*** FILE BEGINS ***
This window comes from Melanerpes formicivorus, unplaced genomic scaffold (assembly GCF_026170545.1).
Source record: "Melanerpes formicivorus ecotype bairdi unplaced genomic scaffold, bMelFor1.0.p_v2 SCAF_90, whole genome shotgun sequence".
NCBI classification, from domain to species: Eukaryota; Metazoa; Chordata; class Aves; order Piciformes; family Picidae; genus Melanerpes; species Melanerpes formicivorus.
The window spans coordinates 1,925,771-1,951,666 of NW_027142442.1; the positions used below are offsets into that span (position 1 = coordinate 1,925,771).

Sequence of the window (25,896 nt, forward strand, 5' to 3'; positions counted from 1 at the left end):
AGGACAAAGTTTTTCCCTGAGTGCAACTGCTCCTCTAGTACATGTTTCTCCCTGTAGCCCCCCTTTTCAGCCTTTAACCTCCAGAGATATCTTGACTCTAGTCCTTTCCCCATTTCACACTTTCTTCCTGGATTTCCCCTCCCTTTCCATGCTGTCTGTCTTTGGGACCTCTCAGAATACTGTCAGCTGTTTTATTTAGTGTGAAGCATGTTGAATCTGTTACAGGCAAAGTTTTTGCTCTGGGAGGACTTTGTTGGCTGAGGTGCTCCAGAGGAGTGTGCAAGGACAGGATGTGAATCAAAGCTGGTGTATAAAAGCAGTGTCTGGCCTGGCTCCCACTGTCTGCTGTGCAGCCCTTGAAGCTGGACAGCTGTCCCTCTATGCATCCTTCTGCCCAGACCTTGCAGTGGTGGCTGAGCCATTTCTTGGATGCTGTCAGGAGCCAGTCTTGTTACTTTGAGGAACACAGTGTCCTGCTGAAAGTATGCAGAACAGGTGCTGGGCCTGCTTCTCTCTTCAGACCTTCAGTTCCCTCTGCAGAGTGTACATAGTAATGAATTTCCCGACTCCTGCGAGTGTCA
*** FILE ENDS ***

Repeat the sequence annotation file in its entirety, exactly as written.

This window comes from Melanerpes formicivorus, unplaced genomic scaffold (assembly GCF_026170545.1).
Source record: "Melanerpes formicivorus ecotype bairdi unplaced genomic scaffold, bMelFor1.0.p_v2 SCAF_90, whole genome shotgun sequence".
NCBI classification, from domain to species: Eukaryota; Metazoa; Chordata; class Aves; order Piciformes; family Picidae; genus Melanerpes; species Melanerpes formicivorus.
The window spans coordinates 1,925,771-1,951,666 of NW_027142442.1; the positions used below are offsets into that span (position 1 = coordinate 1,925,771).

Sequence of the window (25,896 nt, forward strand, 5' to 3'; positions counted from 1 at the left end):
AGGACAAAGTTTTTCCCTGAGTGCAACTGCTCCTCTAGTACATGTTTCTCCCTGTAGCCCCCCTTTTCAGCCTTTAACCTCCAGAGATATCTTGACTCTAGTCCTTTCCCCATTTCACACTTTCTTCCTGGATTTCCCCTCCCTTTCCATGCTGTCTGTCTTTGGGACCTCTCAGAATACTGTCAGCTGTTTTATTTAGTGTGAAGCATGTTGAATCTGTTACAGGCAAAGTTTTTGCTCTGGGAGGACTTTGTTGGCTGAGGTGCTCCAGAGGAGTGTGCAAGGACAGGATGTGAATCAAAGCTGGTGTATAAAAGCAGTGTCTGGCCTGGCTCCCACTGTCTGCTGTGCAGCCCTTGAAGCTGGACAGCTGTCCCTCTATGCATCCTTCTGCCCAGACCTTGCAGTGGTGGCTGAGCCATTTCTTGGATGCTGTCAGGAGCCAGTCTTGTTACTTTGAGGAACACAGTGTCCTGCTGAAAGTATGCAGAACAGGTGCTGGGCCTGCTTCTCTCTTCAGACCTTCAGTTCCCTCTGCAGAGTGTACATAGTAATGAATTTCCCGACTCCTGCGAGTGTCA